Builders don’t have to worry about the construction phase, the installation, then the flooring contractor, then the homeowner. There’s value at each step.

Q: What about consumers? Is this something they should be asking their builders for?

Brian: Consumers want to feel that their house is built from high-quality materials. They’re going to feel it when they walk through their house. When they walk through the house you don’t want vibration shaking the lamp. At end of day, it’s going to reduce the chance of fasteners becoming loose and creating unwanted creaks and squeaks. Stiffer floors also can lessen the likelihood of tile cracking. Added insurance; added peace of mind. 

Q: Back to the testing - How did you think up the extreme scenarios?

Brian: If you think about a jobsite in many parts of the country at different times of year, these floors are out in an extreme environment every day. It was the notion of this extreme environment that floors have to withstand. Construction traffic. Exposure to the elements. Despite these extremes, the floors still need to remain flat, so you can put expensive flooring over it without concerns or issues. We’re asking a lot of the subfloor.

It was a fun process. Adventure sports are popular, including amongst our team. It was a fun process to engage some of the top athletes in this area. I look forward to seeing what else we can do.

Q: You’ve been a part of this product from the beginning…how did it feel to send “your baby” over a waterfall? What were you expecting to happen?

Brian: It was a bit of an unknown. I wasn’t worried about the moisture. But it is a large sheet, if it were to lodge the wrong way…it was a bit of an unknown of how it would fall. Some panels hung out down there before they got spit out. We didn’t know if they would survive.

It wasn’t part of original plan to let it soak. Even though the panel was outside of the waterfall, it was pushed in at an angle against the rocks… we couldn’t get to it. It was impossible to pull out; we needed more people and rigging. It was the end of the day, and we were tired and cold and wet.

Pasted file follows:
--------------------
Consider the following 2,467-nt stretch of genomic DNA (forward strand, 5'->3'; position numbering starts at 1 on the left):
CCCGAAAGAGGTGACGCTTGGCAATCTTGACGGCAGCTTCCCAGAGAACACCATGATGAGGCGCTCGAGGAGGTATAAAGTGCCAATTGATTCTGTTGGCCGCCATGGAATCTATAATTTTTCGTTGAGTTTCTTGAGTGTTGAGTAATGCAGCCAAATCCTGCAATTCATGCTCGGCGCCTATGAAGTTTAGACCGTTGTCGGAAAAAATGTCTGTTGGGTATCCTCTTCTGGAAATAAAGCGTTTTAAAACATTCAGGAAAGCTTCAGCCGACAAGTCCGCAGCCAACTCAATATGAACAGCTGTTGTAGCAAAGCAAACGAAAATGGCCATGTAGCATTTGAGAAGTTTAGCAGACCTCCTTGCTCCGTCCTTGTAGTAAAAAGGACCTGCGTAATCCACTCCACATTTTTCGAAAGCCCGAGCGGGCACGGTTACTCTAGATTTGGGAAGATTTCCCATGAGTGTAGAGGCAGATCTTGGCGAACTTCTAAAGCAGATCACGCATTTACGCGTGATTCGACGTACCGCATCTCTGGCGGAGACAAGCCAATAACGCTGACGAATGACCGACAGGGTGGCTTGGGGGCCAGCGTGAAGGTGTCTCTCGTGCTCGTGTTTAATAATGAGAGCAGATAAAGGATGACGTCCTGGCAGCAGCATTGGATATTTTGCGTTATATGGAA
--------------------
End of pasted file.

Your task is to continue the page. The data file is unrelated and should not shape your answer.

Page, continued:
Q: What was the most fun part of the extreme testing process?

Brian: For me, the athletes that went along with the board. They have such a different lifestyle and outlook on life. Just to have a job like that where you’re doing those types of things, and being able to talk to them and see first-hand what they’re doing and how much skill it takes to pull it off.

Q: What was the least fun part?

Brian: Getting the panels up from the canyon and back to the road was a challenge. They’re heavy. There wasn’t a trail. We did everything we could to do it safely. Plus we had to manage everyone and all the equipment.

Both fun and not fun: Setting up the cable cams, equipment, and amount of time and effort…you don’t appreciate how much goes into producing a video like this. It’s not like a Go Pro.

Q: What are you hearing from builders so far about LP Legacy sub-flooring?

Brian: Feedback has been positive. It’s been out in the market now 6-8 months. We continue to gain more traction as more builders use it. The biggest thing is we can extreme test it, but builders need to experience it themselves. It takes time to get that testimonial.

To learn more about our Tested Extreme campaign and request more information about LP Legacy go to www.testedextreme.com.

This information and the websites identified above are provided solely as a convenience to the reader. They are not intended to state or imply that the editors of Engineered Wood or LP Building Products sponsor, recommend, endorse or are affiliated or associated with the companies or products listed.

Source: lpcorp.com